Monday, October 12, 2009

Re-importing Copyrighted Goods

By seeking input from the Solicitor General, the Supreme Court appears to be seriously considering granting review of a case raising the issue of whether the doctrine of copyright exhaustion applies to goods sold overseas by a United States. copyright holder and then imported to and sold in the U.S., Costco Wholesale Corp. v. Omega, S.A. Under the doctrine of first sale or exhaustion, once the copyright holder has sold an authorized copy of the protected work, the purchaser takes the copy free of the copyright holders rights and can transfer it without obligation to or subject to restrictions of the copyright holder. Omega sells its watches for a higher price in the U.S. than it does in other countries. Costco purchased Omega watches overseas and began selling them in its U.S. stores. The issue on appeal is whether the overseas sales exhausted the copyright. The Ninth Circuit Court of Appeals held that the doctrine did not apply.

In the related field of patent law, the Court of Appeals for the Federal Circuit has held that patent rights are only exhausted by a first sale in the U.S. Fuji Photo Film Co. v. ITC, 474 F.3d 1281 (Fed. Cir. 2007). However, the holding in Fuji Photo Film has been called into question by the Supreme Court’s 2008 Quanta opinion. The Supreme Court may well rely on patent cases and link the first sale doctrines of patent and copyright.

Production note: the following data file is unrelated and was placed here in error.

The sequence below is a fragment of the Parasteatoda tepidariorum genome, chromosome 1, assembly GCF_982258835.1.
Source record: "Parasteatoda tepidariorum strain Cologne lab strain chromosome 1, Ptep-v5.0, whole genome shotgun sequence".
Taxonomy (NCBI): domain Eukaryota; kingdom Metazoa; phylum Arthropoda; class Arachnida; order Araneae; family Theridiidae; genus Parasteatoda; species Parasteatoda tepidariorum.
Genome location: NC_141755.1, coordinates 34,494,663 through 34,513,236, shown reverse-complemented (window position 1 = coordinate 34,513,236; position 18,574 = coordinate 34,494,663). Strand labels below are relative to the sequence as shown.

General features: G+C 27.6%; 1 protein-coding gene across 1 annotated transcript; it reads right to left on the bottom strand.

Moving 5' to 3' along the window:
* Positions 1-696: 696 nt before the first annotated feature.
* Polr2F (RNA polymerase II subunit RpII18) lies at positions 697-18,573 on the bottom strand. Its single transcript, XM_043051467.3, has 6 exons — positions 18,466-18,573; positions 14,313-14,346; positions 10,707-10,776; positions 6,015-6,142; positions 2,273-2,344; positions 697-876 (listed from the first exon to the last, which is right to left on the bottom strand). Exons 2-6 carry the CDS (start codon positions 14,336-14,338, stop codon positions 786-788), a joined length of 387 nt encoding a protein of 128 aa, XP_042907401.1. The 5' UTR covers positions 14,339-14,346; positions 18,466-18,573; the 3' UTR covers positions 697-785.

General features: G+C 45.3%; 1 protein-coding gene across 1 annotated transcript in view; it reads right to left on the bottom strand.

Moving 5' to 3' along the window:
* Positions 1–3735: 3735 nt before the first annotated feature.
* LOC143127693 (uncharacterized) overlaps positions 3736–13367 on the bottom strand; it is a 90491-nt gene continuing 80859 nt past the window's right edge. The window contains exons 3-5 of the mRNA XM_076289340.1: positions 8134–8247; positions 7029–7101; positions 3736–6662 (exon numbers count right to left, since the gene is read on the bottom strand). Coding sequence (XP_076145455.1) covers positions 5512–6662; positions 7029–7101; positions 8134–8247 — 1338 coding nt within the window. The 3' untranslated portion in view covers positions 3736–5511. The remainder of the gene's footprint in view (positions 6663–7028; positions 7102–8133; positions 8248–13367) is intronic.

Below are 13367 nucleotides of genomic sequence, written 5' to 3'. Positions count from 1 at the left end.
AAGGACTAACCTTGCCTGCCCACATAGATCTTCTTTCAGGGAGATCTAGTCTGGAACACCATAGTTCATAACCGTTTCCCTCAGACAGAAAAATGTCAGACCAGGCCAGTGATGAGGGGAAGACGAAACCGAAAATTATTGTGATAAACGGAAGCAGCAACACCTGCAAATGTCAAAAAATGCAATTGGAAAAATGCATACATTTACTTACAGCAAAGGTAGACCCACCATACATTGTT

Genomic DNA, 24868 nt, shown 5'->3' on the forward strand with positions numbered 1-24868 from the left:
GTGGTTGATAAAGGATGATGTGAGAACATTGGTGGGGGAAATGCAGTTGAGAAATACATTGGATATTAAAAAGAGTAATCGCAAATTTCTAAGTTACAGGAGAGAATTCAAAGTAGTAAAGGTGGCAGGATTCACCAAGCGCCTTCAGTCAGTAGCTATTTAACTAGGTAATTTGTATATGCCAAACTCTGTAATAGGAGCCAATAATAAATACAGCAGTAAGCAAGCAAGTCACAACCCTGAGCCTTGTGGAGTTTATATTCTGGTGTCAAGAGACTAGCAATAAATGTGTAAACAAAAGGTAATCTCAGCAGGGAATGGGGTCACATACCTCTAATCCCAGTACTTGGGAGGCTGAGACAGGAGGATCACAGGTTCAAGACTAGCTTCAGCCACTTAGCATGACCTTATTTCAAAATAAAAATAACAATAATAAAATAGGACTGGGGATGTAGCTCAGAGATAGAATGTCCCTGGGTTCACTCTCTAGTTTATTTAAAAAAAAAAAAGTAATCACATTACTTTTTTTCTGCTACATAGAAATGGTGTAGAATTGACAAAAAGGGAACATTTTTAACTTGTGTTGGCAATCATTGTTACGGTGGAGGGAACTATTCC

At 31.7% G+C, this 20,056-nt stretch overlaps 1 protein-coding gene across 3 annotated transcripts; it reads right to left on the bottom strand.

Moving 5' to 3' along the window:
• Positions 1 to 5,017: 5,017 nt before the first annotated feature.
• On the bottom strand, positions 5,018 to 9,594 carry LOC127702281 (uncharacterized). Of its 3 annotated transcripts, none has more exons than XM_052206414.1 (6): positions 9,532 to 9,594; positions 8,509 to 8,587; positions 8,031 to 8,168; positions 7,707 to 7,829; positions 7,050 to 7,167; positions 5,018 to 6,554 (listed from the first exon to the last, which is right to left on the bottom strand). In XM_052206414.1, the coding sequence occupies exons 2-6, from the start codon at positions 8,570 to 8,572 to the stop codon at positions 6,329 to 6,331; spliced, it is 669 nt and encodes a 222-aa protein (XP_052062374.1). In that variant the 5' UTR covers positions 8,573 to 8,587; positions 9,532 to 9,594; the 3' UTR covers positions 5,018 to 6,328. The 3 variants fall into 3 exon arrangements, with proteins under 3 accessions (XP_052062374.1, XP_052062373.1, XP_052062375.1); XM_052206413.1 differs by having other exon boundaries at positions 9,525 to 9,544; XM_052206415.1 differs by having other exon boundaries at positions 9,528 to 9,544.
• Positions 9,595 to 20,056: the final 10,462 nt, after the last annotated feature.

Hopefully the Supreme Court will take the case and hold that the first sale doctrine applies. The purpose of copyright law is to protect authors from freeloaders (e.g., unauthorized copying and counterfeits). There is no question that Omega is the source of the watches so they are not fakes, copies, or counterfeits. Therefore, Omega is asserting rights in excess of what the copyright statute recognizes.

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